Vanilla RNNs suffer from the problem of Vanishing Gradients. In simple words, the basic RNNs discussed above are more impacted by near word effects instead of words which are far away. So, for sentences with longer length, at each RNN step, the model is only able to carry information from the previous few words and not from the words which are farther away but may have more relevance to the word in current step.
The issue mainly arises because we completely modify hidden state and weights at each step based on the currently incoming word and the hidden state vector becomes an information bottleneck. GRUs try to fix this problem by controlling how much of the previous hidden vector is forgotten and how much of it is kept/updated. Another popular variant to fix this problem is the LSTM (Long Short Term Memory) network which tries to keep a separate vector (cell state) as “memory” to hold information over long sequences. However, I am using GRU in my work in favour of limited compute power.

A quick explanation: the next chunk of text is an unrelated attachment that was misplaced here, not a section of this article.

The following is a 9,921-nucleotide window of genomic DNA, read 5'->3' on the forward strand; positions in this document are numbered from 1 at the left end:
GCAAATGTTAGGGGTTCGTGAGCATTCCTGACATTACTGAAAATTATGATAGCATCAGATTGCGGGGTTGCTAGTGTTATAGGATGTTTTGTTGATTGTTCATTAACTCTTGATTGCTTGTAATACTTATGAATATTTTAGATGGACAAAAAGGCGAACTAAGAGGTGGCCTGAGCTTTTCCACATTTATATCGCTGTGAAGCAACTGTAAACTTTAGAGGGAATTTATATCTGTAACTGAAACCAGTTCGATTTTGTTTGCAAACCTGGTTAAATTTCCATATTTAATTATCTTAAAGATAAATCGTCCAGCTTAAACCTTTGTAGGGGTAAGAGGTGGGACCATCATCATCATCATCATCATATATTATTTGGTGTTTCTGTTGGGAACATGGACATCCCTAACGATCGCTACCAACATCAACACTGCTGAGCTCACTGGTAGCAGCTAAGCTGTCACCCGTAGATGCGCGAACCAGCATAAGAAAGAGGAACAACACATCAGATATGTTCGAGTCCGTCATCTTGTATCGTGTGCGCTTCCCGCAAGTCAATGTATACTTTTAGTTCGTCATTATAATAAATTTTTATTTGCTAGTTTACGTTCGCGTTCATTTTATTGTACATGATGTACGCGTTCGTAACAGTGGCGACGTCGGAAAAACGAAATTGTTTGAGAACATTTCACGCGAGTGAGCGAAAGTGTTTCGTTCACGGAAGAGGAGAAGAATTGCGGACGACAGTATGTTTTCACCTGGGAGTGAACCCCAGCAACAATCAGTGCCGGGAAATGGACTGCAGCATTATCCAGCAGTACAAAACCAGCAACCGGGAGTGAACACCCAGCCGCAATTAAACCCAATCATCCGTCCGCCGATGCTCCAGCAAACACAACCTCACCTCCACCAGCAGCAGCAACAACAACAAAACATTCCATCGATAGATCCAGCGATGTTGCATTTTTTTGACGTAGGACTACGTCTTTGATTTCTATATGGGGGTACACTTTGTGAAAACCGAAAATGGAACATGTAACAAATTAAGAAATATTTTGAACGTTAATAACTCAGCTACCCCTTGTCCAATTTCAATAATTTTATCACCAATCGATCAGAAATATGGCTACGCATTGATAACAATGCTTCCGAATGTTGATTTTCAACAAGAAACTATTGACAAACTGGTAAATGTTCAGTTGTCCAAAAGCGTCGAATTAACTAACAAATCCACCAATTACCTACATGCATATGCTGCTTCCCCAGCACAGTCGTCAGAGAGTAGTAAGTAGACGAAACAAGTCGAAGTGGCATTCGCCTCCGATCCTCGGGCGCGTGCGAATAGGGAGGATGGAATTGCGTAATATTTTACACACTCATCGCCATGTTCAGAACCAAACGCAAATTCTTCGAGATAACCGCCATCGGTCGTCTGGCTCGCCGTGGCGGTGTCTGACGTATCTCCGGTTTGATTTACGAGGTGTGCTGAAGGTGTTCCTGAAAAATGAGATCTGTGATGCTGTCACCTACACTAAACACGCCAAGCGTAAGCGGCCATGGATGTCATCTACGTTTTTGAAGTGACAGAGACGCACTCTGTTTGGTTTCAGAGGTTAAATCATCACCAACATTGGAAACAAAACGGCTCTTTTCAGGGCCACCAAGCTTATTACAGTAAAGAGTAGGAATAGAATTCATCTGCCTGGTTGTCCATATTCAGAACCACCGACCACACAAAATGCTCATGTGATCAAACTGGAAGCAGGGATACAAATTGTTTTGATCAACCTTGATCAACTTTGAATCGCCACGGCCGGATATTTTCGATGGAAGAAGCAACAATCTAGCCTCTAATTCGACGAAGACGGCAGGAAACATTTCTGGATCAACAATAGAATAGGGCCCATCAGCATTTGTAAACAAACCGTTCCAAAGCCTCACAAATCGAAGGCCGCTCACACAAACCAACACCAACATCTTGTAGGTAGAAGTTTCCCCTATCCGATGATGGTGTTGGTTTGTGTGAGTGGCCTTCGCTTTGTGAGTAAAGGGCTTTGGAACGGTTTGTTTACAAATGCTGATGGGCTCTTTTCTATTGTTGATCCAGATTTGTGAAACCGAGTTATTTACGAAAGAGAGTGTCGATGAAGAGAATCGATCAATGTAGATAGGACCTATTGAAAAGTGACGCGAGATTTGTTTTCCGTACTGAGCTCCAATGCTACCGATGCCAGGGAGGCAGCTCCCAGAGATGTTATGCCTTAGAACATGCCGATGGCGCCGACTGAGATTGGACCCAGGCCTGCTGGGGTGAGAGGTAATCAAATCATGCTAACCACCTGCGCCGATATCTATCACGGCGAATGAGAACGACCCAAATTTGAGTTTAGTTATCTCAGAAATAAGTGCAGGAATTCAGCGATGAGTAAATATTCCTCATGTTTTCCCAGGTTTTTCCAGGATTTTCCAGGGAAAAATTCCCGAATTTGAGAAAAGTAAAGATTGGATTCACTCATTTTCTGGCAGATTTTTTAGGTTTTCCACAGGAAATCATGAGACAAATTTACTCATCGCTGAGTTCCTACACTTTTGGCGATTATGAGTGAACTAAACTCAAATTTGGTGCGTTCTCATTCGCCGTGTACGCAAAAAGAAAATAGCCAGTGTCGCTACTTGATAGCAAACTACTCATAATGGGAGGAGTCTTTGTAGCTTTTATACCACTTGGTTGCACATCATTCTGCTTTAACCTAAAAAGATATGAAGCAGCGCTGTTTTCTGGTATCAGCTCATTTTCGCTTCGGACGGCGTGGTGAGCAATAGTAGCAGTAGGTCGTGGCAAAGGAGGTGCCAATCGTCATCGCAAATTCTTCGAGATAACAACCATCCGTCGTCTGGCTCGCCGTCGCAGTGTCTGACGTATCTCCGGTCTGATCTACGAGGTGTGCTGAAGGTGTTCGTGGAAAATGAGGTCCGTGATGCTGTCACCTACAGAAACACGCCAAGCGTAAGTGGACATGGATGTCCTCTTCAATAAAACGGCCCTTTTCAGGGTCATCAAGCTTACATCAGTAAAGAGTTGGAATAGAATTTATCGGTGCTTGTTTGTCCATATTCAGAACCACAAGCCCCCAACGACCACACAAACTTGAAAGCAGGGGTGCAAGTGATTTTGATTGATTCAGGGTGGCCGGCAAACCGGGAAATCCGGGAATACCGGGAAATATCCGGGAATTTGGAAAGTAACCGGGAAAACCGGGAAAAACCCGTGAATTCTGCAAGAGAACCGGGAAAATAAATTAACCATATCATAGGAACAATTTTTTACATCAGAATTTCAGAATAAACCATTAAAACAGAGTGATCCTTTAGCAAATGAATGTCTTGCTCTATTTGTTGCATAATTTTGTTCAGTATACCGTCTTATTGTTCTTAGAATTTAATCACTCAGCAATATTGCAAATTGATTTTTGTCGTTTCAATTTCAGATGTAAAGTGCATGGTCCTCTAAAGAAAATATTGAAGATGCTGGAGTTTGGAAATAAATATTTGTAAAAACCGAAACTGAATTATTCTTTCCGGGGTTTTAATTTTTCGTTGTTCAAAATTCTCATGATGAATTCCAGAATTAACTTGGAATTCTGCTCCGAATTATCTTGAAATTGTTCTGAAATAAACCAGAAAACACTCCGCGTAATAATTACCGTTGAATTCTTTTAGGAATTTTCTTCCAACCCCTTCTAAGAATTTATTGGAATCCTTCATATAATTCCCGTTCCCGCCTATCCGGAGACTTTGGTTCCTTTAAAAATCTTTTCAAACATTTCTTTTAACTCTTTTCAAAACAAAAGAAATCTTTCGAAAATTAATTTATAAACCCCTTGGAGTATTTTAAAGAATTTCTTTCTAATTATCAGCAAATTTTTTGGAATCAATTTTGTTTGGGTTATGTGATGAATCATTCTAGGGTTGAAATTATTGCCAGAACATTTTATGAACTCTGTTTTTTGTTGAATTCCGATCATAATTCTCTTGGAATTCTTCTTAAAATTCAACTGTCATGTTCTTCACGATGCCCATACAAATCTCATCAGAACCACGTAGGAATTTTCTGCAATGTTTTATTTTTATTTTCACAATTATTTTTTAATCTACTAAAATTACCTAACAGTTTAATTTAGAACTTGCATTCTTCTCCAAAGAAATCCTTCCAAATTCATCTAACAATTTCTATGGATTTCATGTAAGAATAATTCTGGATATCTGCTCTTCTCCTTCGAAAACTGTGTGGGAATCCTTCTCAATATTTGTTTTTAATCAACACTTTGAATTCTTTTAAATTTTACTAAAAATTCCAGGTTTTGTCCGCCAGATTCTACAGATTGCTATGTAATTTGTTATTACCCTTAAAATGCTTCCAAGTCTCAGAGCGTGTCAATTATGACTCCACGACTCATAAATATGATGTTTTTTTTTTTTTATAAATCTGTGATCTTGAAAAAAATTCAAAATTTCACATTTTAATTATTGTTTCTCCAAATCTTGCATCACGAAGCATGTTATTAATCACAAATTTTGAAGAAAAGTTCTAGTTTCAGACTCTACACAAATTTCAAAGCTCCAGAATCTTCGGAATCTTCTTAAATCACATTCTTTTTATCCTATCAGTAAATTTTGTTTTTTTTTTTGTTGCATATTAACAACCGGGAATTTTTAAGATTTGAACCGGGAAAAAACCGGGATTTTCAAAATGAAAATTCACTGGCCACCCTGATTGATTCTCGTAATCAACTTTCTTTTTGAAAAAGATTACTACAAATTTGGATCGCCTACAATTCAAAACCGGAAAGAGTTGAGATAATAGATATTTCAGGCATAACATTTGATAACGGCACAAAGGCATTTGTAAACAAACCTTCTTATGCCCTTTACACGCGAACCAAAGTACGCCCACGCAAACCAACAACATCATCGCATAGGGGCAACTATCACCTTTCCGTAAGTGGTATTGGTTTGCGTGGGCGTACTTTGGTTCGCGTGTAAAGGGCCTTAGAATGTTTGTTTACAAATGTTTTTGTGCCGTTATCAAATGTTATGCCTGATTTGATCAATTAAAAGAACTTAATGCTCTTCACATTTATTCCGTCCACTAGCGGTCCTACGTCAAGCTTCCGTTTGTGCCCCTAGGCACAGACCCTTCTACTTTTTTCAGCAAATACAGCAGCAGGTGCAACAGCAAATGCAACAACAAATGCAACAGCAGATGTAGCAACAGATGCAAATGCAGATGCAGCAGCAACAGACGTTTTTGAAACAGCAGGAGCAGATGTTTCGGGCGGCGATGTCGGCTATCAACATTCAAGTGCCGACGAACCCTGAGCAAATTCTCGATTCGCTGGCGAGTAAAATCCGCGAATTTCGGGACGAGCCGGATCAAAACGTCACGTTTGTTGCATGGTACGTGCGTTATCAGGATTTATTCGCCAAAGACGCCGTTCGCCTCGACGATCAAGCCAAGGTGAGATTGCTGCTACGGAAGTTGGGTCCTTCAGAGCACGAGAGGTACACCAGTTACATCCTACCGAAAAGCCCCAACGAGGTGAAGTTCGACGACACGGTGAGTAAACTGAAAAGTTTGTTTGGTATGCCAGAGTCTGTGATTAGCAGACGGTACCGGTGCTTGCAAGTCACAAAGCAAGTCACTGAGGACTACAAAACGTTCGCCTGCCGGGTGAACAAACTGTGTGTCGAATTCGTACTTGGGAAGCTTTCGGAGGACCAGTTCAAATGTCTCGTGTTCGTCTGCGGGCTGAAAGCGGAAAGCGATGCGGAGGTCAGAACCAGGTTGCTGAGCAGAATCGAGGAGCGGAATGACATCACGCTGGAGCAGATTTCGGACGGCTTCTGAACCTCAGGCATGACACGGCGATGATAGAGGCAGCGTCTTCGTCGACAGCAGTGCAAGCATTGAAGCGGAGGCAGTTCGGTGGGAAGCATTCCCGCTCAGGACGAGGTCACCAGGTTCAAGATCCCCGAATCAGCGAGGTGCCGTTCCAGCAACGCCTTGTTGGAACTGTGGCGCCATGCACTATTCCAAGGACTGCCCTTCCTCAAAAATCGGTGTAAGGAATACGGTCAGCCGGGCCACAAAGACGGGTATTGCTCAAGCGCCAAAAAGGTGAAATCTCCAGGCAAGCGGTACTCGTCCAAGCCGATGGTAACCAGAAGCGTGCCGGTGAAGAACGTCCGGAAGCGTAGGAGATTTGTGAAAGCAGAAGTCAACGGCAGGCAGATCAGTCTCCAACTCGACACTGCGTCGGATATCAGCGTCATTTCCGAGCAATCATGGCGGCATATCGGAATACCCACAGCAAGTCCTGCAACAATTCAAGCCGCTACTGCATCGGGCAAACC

This lecture by Abigail See at Stanford is the best resource IMO to understand the issues with Vanilla RNNs and how GRUs and LSTMs work to try and resolve them.
For our purposes, we create the GRU network as follows -
import pytorch_lightning as pl class DisasterTweetsClassifierGRU(DisasterTweetsClassifierRNN): def __init__(self, rnn_hidden_size, num_classes, dropout_p, pretrained_embeddings, learning_rate, num_layers, bidirectional, aggregate_hiddens, aggregation_func='max'): super().__init__(rnn_hidden_size, num_classes, dropout_p, pretrained_embeddings, learning_rate, num_layers, bidirectional, aggregate_hiddens, aggregation_func=aggregation_func) embedding_dim = pretrained_embeddings.size(1) self.rnn = torch.nn.GRU(embedding_dim, rnn_hidden_size, num_layers=num_layers, bidirectional=bidirectional)
- Note that this class has the vanilla RNN class as a parent so it borrows almost all the implementation from there.
- The only difference in this GRU network is the usage of
torch.nn.RNNin order to process the input sentences.